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    Chapter 20

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    Chapter 20
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    THE PLAY PARTY

    High up in the air flew Bunny Brown's kite. The wind blew very hard on the high roof of Aunt Lu's house, harder than it blew down in the street. And, too, on the roof, there were no trees to catch the kite's tail and pull it. I think a kite doesn't like its tail pulled any more than a pussy cat, or a puppy dog does. Anyhow, nothing pulled the tail of Bunny's kite.

    "Doesn't it fly fine!" cried Sue, as Bunny let out more and more of the ball of cord.

    "Yes," he answered. "I'll let you hold it awhile, Sue, after it gets up higher."

    "And will you let Wopsie hold it, too?" asked the little girl.

    Sue was very kind hearted, and she always wanted to have the lonely little colored girl share in the joys and pleasures that Bunny and his sister so often had.

    "Sure, Wopsie can fly the kite!" Bunny answered. "It's almost up high enough now. Pretty soon it will be up near the clouds. Then I'll let you and Wopsie hold it awhile."

    Up and up went the kite, higher and higher. The wind was blowing harder than ever, sweeping over the roof, and Bunny moved back from the high rail for fear that, after all, the kite might pull him over. Pretty soon he had let out all the cord, except what was tied to a clothes pin his aunt had given him, and Bunny said:

    "Now you can hold the kite, Sue. But keep it tight, so it won't pull away from you."

    Sue did not come up to take the string, as Bunny thought she would. Instead, Sue said:

    "I--I guess Wopsie can take my turn, Bunny. I don't want to hold the kite. Let Wopsie."

    "Why, I thought you wanted to," the little boy said.

    "Well, I--I did, but I don't want to now," and Sue looked at the kite, high up in the air above the roof.

    "Come on, Wopsie!" called Bunny to the little colored girl. "You can hold the kite awhile."

    Wopsie shook her kinky, black, curly head.

    "No, sah, Bunny! I don't want t' hold no kite nohow!" she said.

    "Why not?" Bunny wanted to know.

    "Jest 'case as how I don't!" Wopsie explained.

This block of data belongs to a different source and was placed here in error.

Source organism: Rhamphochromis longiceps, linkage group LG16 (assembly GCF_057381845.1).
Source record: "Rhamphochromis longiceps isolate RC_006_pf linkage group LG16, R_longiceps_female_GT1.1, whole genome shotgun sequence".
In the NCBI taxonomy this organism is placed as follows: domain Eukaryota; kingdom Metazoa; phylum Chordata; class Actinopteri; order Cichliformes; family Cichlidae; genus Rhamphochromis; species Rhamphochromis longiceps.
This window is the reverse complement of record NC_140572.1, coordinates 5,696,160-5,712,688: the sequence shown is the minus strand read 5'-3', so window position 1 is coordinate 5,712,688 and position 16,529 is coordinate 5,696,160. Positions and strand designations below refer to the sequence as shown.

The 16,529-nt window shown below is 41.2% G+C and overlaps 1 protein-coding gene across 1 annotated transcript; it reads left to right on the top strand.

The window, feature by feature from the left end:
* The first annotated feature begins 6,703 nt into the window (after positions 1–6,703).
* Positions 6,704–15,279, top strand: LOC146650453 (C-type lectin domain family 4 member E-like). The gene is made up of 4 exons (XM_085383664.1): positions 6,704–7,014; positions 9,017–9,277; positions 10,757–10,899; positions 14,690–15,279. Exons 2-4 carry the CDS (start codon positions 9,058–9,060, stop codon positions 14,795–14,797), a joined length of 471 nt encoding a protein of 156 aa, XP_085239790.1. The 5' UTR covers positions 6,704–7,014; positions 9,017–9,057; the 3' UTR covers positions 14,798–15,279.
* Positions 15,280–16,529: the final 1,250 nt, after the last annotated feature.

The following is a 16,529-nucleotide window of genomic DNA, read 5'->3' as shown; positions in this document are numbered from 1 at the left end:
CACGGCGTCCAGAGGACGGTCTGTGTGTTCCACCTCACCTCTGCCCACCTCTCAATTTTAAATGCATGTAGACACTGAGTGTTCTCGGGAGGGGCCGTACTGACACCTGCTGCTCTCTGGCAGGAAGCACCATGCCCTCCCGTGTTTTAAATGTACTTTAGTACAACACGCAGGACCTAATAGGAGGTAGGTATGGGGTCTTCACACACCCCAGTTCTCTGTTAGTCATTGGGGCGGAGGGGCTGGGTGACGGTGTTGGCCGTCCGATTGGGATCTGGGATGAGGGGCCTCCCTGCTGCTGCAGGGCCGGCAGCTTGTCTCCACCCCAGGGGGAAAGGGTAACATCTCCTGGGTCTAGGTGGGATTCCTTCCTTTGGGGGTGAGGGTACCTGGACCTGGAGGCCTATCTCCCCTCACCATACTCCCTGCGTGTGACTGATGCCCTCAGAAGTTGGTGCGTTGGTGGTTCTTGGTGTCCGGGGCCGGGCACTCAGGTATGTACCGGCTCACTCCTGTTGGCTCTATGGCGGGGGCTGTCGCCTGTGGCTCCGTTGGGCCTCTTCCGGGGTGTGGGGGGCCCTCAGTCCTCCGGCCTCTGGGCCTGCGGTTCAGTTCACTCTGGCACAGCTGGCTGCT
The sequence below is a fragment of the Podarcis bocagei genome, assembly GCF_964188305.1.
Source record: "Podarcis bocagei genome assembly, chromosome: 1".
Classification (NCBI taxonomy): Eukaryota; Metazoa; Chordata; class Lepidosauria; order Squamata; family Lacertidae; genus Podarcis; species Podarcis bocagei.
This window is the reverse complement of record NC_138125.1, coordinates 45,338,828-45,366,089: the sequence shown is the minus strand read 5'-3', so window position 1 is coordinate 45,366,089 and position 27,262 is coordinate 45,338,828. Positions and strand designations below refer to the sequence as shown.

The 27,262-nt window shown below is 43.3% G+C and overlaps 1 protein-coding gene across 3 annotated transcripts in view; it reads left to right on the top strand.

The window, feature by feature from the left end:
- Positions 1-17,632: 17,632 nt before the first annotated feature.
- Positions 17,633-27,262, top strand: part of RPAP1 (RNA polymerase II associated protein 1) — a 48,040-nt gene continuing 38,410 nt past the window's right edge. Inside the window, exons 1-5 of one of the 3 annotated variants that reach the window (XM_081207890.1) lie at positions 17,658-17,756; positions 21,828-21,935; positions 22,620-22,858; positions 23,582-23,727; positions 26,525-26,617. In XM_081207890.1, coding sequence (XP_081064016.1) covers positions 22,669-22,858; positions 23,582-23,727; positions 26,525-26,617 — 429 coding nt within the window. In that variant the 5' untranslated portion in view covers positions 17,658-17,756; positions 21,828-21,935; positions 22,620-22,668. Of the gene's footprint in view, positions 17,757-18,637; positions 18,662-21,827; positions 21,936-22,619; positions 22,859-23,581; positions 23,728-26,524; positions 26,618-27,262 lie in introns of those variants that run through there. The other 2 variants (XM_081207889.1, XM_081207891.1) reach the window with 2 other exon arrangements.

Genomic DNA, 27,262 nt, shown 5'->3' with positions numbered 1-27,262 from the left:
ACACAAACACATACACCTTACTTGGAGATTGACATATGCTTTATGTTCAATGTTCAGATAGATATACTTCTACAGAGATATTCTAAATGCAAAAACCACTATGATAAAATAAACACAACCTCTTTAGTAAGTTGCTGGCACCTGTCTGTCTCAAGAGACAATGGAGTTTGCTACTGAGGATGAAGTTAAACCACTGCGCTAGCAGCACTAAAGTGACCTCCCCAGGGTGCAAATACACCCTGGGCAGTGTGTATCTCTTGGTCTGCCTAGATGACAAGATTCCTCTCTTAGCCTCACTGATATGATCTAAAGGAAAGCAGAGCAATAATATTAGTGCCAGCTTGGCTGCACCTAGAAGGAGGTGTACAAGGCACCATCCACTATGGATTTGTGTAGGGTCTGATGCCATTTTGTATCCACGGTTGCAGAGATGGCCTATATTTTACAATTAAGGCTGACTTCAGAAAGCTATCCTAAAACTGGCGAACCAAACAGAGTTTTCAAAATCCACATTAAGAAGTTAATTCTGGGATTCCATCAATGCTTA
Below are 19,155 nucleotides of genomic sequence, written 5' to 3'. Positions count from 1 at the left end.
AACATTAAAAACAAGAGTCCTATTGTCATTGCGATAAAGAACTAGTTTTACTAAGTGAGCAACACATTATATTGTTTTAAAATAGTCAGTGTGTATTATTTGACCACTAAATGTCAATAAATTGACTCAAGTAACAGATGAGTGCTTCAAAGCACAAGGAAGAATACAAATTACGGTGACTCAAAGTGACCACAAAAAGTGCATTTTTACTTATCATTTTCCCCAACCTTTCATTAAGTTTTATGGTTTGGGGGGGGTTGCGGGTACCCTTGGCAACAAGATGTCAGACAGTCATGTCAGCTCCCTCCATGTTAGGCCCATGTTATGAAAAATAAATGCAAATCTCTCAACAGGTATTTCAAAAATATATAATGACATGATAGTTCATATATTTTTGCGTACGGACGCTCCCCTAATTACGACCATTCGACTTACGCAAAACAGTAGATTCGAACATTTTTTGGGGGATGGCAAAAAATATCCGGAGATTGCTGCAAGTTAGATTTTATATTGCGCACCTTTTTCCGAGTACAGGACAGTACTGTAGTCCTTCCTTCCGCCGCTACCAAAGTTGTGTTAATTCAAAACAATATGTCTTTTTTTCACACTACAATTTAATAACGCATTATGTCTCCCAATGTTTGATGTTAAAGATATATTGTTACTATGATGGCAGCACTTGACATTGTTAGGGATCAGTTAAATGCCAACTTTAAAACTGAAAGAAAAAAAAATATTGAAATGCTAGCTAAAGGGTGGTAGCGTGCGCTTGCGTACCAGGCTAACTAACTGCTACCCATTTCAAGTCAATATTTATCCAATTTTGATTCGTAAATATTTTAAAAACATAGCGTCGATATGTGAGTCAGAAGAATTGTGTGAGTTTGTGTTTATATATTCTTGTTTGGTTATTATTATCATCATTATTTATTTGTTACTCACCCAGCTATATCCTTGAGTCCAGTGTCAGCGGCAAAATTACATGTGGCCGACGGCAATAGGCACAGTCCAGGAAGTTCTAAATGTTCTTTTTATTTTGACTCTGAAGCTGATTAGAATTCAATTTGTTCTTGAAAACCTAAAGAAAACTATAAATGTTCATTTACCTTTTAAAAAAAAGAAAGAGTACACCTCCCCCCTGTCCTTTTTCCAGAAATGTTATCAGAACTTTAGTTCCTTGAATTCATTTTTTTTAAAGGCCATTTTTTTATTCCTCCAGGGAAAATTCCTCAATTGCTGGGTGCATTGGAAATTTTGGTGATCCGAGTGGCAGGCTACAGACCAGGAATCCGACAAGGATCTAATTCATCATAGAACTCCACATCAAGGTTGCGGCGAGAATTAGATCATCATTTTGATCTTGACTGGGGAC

"Is--is you afraid, same as I am?" asked Sue.

    "Why, Sue!" cried Bunny. "You're not afraid to hold my kite; are you?"

    "Yes I is, Bunny."

    "What for?"

    "'Cause it's so high up," Sue told him. "The wind blows it so hard, and we're up on such a high roof, and the kite pulls so hard I'm afraid it might take me up with it."

    "That's jest what I'se skeered ob, too!" cried Wopsie. "I don't want t' git carried off up to no cloud, no sah! I wants t' find mah aunt 'fore I goes up to de sky!"

    Bunny Brown laughed.

    "Why this kite wouldn't pull you up!" he said. "It can't pull hard enough for that. Come on, I'll let both of you hold it together. It can't pull you both up."

    "Shall we?" asked Sue, looking at Wopsie.

    "Well, I will if yo' will," said the colored girl slowly.

    Slowly and carefully Sue and Wopsie took hold of the kite string. No sooner did they have it in their hands than there came a sudden puff of wind, harder than before, and the kite pulled harder than ever.

    "Oh, it's taking us up! It's taking us up!" cried Sue, and she let go the string.

    "I can't hold it all alone! I can't hold it all alone!" cried Wopsie. "I don't want to go up to de clouds in de sky!"

    And she, too, let go the cord. As it happened, Bunny did not have hold of it just then, thinking his sister and Wopsie would hold it, so you can easily guess what happened.

    The strong wind carried the kite, string and all, away through the air, the clothes pin, fast to the end of the cord, rattling along over the roof.

    "Oh, look!" cried Sue. "Your kite is loose, Bunny!"

    "Cotch it! Cotch it!" shouted Wopsie, now that she saw what had happened.

    Bunny did not say it was the fault of his sister and the little colored girl that the kite had gone sailing off by itself, though if the two girls had held to the string it never would have happened. But Bunny was too eager and anxious to get back his kite to say anything just then.